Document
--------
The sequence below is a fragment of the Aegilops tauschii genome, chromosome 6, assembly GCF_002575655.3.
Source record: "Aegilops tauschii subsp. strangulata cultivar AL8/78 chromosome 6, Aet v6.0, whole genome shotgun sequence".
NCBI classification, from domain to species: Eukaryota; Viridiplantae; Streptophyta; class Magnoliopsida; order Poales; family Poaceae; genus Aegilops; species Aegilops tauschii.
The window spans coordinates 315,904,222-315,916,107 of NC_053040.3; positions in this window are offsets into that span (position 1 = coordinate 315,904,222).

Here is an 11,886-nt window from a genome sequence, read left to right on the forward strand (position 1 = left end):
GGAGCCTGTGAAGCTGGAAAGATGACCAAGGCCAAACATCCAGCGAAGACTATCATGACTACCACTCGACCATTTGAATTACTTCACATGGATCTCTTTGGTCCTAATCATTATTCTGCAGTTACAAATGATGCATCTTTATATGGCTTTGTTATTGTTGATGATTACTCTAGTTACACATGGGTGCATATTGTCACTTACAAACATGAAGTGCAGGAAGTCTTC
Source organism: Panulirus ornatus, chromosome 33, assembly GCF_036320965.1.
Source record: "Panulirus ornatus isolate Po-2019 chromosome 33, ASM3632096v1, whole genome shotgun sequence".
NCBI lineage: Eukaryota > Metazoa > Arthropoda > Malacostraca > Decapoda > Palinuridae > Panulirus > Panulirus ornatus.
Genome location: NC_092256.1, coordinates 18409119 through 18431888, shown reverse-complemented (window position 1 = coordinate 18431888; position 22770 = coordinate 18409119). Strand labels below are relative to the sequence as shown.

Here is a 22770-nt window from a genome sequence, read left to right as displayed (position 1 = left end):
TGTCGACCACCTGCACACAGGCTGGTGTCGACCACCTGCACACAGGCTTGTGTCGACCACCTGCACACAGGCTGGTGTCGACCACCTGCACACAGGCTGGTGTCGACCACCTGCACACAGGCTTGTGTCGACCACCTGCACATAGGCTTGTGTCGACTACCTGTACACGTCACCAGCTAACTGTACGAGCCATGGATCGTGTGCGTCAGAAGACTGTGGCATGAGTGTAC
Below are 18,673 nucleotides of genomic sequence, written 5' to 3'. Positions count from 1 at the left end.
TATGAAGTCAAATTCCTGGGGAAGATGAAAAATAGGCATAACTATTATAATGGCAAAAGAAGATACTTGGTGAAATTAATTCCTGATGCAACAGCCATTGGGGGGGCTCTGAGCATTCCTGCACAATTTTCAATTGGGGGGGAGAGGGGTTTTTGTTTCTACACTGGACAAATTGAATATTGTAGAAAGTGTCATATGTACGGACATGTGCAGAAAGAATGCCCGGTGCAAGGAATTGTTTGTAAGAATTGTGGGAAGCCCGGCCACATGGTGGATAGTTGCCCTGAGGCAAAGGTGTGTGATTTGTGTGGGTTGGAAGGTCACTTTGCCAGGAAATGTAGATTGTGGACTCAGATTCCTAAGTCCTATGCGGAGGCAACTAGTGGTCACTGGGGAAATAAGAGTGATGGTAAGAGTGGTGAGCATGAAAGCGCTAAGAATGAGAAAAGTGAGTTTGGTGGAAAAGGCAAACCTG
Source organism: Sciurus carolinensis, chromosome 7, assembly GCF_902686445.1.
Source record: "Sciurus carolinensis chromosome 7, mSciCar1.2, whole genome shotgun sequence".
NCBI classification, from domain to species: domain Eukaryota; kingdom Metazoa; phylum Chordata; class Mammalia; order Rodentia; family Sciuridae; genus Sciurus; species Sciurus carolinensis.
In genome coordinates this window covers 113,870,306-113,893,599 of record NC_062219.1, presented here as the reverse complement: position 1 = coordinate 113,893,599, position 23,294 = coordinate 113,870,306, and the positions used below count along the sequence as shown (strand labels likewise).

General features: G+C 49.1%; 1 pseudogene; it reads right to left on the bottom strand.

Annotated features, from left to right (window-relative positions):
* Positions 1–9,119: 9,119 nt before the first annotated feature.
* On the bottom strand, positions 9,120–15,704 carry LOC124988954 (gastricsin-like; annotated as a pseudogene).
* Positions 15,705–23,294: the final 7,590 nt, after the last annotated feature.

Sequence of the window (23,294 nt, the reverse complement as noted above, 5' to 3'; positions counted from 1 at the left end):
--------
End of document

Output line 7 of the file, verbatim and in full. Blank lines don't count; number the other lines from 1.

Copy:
Source organism: Panulirus ornatus, chromosome 33, assembly GCF_036320965.1.